Risk Framework Mechanism for NGOs in Africa by AfricaX

Thursday, 29 October, 2020 - 21:42

South Africa NGOs have a rich history of significance in contributing to ending apartheid and  since 1994 they have been the “last line of defence, fighting on behalf of citizens against corruption, failure to deliver public services and abuse of power…” says William Gumede. Mail and Guardian https://mg.co.za/article/2018-09-28-00-our-heritage-is-a-successful-civil-society/
 
NGOs have been the moral and ethical compass in South Africa for a long time but now COVID is challenging everyone on multiple and more complex levels.  Funding has melted for many, at a time when beneficiaries need NGOs more than ever. How does an NGO know if it is sinking or just keeping head above water?  How can you and your NGO emerge more resilient? How can an NGO keep its donors as well as attract new support? As William Gumede noted “Depriving civil society organisations of funding will increase corruption, poor governance and violence.”
 
Certainly, the effectiveness and effectiveness of NGOs especially in African countries are increasingly being threatened by a barrage of factors, the huge one being diminishing state of funding. A number of research articles and review of literature debate the underpinnings behind NGOs mal performance in selected African countries. Findings indicate that NGOs are weakened by funding challenges, pockets of corruption and embezzlement of funds especially by the top brass management, poor synergy and poor collaboration between them and the government, and inadequately skilled workers.
 
The availability of funding is critical to service delivery of the NGOs while the unavailability of funds plays a debilitating role in the effective running of these institutions. Since most or all the NGOs operate on a non-profit basis and depending on donations, it therefore makes their survival unpredictable especially if market fluctuations occur and recessions descend upon global economies. Perhaps this may explain the low levels of success among the NGOs in African countries, South Africa notwithstanding. Inarguable, many NGOs are not living to their expectations of filling in the gaps that the government cannot meet. While funding is known to challenge these NGOs, there are questions that many minds cannot escape asking such as whether some of these NGOs in South Africa as in many other African countries such as Kenya are driven by the goals and vision they portend to follow, or are vehicles of directors to milk them at the expense of meeting their goals and expectations.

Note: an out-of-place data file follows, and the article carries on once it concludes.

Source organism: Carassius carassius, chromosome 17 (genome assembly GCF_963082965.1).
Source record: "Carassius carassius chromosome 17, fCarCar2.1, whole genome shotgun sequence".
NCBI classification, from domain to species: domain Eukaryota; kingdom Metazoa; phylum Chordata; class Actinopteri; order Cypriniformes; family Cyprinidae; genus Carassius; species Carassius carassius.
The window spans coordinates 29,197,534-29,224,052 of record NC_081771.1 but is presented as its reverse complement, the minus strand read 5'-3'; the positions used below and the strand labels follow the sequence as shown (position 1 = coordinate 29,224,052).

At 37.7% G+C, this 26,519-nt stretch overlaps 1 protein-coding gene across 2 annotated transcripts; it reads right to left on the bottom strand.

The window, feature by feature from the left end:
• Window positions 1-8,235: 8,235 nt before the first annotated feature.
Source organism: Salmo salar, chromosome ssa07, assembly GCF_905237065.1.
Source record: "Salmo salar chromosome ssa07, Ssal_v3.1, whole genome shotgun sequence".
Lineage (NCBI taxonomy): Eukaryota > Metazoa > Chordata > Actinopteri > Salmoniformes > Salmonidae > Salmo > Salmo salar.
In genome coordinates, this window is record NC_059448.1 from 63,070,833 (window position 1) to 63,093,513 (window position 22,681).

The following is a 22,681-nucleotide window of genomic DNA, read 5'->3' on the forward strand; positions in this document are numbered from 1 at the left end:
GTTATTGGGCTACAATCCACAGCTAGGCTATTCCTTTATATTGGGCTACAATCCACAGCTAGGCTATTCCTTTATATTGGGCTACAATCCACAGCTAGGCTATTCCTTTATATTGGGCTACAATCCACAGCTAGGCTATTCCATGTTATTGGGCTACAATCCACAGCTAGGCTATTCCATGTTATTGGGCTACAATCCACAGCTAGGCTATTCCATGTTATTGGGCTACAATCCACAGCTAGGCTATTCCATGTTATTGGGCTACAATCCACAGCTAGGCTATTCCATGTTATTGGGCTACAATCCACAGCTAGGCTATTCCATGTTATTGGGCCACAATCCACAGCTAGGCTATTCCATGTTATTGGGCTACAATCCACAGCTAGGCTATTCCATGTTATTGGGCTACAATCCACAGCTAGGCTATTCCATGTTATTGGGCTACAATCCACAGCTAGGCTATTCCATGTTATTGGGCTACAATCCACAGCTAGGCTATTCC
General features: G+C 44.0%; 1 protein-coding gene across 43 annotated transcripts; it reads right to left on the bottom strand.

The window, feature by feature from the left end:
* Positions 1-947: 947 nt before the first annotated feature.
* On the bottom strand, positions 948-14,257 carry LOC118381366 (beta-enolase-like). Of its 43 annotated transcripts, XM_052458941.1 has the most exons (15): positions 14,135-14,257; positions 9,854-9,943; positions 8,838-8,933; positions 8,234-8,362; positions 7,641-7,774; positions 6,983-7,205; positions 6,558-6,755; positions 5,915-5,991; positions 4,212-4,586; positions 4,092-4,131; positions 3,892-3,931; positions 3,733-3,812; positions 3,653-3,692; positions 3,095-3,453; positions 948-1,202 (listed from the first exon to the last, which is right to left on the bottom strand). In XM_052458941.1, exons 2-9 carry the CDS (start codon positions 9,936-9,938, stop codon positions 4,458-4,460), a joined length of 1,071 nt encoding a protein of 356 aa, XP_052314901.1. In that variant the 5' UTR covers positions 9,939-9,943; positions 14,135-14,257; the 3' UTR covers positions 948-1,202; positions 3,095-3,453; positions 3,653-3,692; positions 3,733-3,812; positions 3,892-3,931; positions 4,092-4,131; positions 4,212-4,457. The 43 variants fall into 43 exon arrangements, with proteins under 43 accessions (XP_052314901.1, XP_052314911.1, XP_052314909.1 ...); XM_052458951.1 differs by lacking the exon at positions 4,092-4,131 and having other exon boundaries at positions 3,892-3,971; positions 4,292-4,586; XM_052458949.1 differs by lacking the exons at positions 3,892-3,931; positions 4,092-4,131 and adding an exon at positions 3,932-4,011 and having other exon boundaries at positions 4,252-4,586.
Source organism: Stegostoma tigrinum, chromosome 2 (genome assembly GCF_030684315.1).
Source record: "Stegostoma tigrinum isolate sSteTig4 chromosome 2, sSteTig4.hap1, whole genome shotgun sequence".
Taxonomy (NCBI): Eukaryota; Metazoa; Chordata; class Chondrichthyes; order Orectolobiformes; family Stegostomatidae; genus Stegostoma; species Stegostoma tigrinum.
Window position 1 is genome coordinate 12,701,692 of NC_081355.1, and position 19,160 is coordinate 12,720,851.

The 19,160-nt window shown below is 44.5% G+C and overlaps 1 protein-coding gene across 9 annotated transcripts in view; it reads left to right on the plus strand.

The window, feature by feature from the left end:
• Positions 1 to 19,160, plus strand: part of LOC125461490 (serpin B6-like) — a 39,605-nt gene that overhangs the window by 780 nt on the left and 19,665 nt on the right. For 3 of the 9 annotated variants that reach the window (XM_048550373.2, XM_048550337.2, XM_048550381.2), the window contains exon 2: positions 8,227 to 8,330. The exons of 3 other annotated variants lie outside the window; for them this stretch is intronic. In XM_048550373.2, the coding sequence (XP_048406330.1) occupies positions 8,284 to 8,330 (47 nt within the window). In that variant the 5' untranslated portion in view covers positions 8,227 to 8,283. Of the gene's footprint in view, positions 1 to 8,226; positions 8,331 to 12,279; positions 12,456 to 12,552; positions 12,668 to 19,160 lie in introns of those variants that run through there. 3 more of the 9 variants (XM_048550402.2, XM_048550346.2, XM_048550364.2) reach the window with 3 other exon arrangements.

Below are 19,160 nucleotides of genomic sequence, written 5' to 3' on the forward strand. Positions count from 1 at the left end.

Undeniably, the NGO fraternity has seriously been affected by the recent global economic recession. This is because most donors stopped to donate when their financial houses went into a state of economic malaise. Gravely, the economic meltdown has not spared some South African NGOs that almost went on their economic knees due to the dearth of funding.
 
The World Economic Forum noted at the start of the pandemic that “Coronavirus has triggered a funding crisis for NGOs when they are needed most” and suggested that potential solutions might include “developing a Risk Framework Mechanism”. https://www.weforum.org/agenda/2020/04/how-to-reform-ngo-funding-so-we-can-deal-with-threats-like-covid-19/